Jacob Kjær(18961957), famous for his FN Chair, who also produced the furniture he designed

Arne Vodder(19262009), a close friend and partner of Finn Juhl, his furniture sold particularly well in the United States.

Ditte Hammerstrøm modtog Finn Juhl Arkitekturpris 2011,

Mogens Koch(18981992), remembered for his bookcases (1928) and folding chair (1932)

On graduating from the Royal Academy in 1951,Pantonworked briefly with Arne Jacobsen. During the 1960s, he designed furniture, lamps and textiles with an imaginative combination of innovative materials, playful shapes and bold colours. Among his earliest designs were the Bachelor Chair and Tivoli Chair (1955), both produced by Fritz Hansen, but he is remembered above all for hisPanton Chair(1960), the worlds first one-piece moulded plastic chair.[23]Sometimes referred to as a pop artist, unlike the majority of his colleagues, he continued to be successful in the 1970s, not only with furniture but with interior designs including lighting.[24][25]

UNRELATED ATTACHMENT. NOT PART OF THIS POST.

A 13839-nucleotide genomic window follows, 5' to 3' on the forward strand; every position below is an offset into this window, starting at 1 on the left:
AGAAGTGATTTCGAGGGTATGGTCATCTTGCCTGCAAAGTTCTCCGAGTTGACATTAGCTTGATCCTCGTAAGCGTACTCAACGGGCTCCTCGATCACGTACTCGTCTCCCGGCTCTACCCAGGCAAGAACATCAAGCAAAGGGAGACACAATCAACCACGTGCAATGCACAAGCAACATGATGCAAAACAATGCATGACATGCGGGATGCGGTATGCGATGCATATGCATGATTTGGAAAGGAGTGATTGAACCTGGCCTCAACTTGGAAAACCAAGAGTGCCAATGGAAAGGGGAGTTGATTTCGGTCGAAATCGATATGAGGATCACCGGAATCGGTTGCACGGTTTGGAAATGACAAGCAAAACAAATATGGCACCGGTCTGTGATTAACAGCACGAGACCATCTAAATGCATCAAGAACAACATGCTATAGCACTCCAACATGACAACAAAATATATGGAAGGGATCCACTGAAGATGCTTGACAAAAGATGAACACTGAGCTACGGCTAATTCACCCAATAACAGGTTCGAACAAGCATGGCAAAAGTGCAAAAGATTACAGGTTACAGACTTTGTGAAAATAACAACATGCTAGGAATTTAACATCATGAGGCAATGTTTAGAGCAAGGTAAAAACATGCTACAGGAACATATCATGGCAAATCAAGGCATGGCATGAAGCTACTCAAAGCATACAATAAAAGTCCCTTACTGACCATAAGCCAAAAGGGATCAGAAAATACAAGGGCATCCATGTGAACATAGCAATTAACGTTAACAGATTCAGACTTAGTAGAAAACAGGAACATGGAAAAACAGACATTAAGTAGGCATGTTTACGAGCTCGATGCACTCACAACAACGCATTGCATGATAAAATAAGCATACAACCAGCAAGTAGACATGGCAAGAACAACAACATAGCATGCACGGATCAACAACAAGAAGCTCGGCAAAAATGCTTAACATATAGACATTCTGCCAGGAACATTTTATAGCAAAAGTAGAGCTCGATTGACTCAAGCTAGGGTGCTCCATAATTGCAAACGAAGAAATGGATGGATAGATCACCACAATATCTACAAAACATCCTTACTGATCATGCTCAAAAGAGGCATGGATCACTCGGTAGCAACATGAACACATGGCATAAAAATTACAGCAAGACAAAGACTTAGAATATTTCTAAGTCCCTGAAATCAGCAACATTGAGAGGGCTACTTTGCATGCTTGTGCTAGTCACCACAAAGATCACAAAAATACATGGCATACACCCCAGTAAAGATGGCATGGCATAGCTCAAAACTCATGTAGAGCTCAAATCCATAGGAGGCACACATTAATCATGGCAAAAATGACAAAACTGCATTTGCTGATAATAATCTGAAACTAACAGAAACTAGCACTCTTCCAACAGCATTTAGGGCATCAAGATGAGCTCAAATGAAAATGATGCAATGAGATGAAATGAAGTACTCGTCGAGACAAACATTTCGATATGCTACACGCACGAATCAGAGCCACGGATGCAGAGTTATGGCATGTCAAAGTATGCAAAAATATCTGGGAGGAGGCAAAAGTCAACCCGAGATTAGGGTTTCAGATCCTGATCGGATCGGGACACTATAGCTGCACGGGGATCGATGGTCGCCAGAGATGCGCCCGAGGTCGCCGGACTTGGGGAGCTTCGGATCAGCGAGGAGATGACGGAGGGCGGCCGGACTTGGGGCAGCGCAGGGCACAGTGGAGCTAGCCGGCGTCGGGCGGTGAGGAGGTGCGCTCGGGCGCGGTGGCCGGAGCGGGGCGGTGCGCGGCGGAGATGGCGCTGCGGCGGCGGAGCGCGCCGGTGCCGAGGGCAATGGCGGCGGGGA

The development of modern Danish furniture owes much to the collaboration between architects and cabinetmakers. CabinetmakerA. J. Iversen, who had successfully exhibited furniture from designs by architect Kay Gottlob at theParis World Exhibitionin 1925, was instrumental in fostering further partnerships. In 1927, with a view to encouraging innovation and stimulating public interest, the Danish Cabinetmakers Guild organized a furniture exhibition in Copenhagen which was to be held every year until 1967. It fostered collaboration between cabinetmakers and designers, creating a number of lasting partnerships including those between Rudolph Rasmussen and Kaare Klint, A. J. Iversen and Ole Wanscher, and Erhard Rasmussen and Børge Mogensen. From 1933, collaboration was reinforced as a result of the annual competition for new types of furniture, arranged each year prior to the exhibition.[2][3]